Chronology Continued

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[1971] [1972] [1973] [1974] [1975] [1976]
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1917

This year is sponsored.

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You'll note that this year includes events listed under "Also in . . ." These are events for which we don't have a specific date. If YOU know the
specific date of an event shown there, please notify us . . . and cite the source! Many thanks!
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January 1 The Workmen's Compensation Act of British Columbia took effect.

March 20 Malcolm MacLennan, Vancouver’s chief constable, was shot and killed at 522 East Georgia Street while attempting to arrest Bob Tait, a heavily armed drug addict. PEI-born MacLennan, 43, had been chief for a short time, since 1914. Ironically, MacLennan had been an early proponent of medical assistance, rather than criminal prosecution, for drug addicts. He was also the first chief to hire a non-Caucasian constable. (Constable Raiichi Shirokawa.) Also killed by Tait was an innocent passerby, George Robb, eight years old.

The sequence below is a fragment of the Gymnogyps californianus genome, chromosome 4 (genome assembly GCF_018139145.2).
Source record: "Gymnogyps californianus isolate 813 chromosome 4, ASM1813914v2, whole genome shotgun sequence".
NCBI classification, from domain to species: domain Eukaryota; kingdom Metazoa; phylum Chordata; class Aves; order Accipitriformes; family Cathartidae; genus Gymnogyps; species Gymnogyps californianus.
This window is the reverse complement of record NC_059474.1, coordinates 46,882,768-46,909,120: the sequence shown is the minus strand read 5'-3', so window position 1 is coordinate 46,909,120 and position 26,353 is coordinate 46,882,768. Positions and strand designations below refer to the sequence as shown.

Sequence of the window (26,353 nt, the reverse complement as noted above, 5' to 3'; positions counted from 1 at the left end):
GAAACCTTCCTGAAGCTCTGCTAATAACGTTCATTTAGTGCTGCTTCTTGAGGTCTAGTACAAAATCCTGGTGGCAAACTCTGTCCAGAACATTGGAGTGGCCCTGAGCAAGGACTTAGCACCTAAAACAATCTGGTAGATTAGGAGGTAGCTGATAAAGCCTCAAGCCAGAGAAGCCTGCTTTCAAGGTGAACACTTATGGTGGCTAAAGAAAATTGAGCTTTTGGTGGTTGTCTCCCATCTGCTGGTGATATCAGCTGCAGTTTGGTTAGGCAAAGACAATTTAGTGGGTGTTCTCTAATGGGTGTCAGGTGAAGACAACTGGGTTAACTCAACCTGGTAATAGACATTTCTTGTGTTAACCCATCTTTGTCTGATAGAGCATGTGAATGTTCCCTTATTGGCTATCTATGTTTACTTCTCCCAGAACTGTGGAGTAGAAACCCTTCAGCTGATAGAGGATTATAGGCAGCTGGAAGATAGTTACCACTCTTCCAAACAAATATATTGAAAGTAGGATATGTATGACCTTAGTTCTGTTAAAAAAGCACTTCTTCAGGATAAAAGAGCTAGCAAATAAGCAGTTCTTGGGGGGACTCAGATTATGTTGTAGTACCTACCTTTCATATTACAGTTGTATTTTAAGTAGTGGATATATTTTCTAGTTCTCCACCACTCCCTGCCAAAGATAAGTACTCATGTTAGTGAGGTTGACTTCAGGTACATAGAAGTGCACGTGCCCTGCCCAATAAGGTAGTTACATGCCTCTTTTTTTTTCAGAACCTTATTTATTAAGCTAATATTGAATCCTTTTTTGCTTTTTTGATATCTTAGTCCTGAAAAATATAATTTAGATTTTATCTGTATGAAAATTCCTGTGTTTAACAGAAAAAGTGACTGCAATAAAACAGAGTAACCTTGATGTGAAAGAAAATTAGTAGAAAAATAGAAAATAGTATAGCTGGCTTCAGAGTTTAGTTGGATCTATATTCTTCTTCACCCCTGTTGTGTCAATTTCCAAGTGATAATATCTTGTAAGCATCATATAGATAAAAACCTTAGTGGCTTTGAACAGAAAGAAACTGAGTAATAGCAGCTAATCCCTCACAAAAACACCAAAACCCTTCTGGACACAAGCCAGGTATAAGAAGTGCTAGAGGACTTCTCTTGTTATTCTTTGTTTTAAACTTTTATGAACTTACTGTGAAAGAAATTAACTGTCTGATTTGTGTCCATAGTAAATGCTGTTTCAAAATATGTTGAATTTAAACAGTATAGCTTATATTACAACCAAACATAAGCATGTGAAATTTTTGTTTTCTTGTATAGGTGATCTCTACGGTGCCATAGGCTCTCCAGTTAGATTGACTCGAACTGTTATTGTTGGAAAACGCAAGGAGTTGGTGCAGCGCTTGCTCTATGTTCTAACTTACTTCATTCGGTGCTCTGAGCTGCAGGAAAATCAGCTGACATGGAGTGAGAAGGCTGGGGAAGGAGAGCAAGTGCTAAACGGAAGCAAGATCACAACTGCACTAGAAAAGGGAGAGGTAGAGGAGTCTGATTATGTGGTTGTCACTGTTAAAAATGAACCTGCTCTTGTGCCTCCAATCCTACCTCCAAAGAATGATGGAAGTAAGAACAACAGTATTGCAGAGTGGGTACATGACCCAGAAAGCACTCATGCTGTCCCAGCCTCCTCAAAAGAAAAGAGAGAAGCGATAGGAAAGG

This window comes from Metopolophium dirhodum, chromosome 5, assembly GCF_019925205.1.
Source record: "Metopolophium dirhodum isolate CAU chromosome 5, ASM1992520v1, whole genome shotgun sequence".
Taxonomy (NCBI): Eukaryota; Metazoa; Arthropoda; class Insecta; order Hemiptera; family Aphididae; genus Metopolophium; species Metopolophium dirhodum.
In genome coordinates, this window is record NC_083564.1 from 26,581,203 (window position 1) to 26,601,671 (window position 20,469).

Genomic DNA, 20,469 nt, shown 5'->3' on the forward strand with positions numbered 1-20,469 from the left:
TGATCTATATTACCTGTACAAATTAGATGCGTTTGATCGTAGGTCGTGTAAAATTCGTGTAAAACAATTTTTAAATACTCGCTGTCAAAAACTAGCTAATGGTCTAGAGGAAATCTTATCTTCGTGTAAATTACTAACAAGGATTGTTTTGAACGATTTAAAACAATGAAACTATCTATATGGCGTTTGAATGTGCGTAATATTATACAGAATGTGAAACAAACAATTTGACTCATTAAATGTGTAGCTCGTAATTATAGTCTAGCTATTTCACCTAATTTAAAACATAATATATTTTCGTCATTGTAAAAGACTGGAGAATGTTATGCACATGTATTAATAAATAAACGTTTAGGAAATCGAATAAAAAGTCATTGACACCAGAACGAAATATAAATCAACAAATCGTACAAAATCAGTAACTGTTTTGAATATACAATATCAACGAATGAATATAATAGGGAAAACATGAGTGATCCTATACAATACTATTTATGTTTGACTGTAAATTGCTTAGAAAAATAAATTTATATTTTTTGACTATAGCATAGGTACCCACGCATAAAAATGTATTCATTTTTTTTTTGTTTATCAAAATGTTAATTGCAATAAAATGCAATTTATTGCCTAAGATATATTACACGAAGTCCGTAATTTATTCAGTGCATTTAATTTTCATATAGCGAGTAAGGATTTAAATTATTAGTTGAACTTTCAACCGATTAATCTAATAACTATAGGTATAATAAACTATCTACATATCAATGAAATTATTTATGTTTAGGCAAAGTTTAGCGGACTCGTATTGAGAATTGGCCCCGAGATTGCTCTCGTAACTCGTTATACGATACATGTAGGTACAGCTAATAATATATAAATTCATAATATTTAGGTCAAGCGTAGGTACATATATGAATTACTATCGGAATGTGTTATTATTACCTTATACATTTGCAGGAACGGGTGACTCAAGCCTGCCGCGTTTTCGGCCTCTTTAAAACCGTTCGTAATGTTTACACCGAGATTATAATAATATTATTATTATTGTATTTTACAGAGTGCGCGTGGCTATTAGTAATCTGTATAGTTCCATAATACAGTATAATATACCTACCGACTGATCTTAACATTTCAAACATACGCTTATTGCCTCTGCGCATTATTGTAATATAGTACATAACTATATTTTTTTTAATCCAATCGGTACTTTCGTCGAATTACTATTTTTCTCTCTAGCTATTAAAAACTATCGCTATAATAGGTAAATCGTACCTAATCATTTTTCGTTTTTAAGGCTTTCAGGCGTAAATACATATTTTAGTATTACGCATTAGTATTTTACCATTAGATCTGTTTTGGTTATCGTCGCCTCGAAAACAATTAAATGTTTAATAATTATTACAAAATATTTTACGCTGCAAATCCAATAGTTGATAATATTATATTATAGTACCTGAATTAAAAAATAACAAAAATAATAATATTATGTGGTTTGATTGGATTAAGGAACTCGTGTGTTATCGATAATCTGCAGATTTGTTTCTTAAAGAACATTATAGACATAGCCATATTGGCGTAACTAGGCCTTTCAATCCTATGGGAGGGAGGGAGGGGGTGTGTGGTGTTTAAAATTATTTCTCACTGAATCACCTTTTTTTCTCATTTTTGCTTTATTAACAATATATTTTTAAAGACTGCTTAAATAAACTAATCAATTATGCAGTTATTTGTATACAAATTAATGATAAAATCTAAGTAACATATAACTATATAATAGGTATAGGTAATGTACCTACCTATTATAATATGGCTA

MacLennan was succeeded as chief constable by W. McRae.

April 4 Women (unless they were native Indian or Oriental) could now vote in BC. The next day the Province carried the news deep within a report from the legislature, preceded by some news on agricultural matters.

April 9 The B.C. and Yukon Hotels Association was incorporated.

April In Stanley Park is a monument to Japanese-Canadians who fought for us in WWI. (Out of 196 local Japanese who volunteered, 145 were killed or wounded.) One of those volunteers, Sgt. Masumi Mitsui, led his men in a gallant advance up Vimy Ridge in April 1917 and was awarded the Military Medal for Bravery.

May 17 The War Dog was launched by Wallace Shipyards, becoming the first steel ocean-going freighter to be built on Burrard Inlet.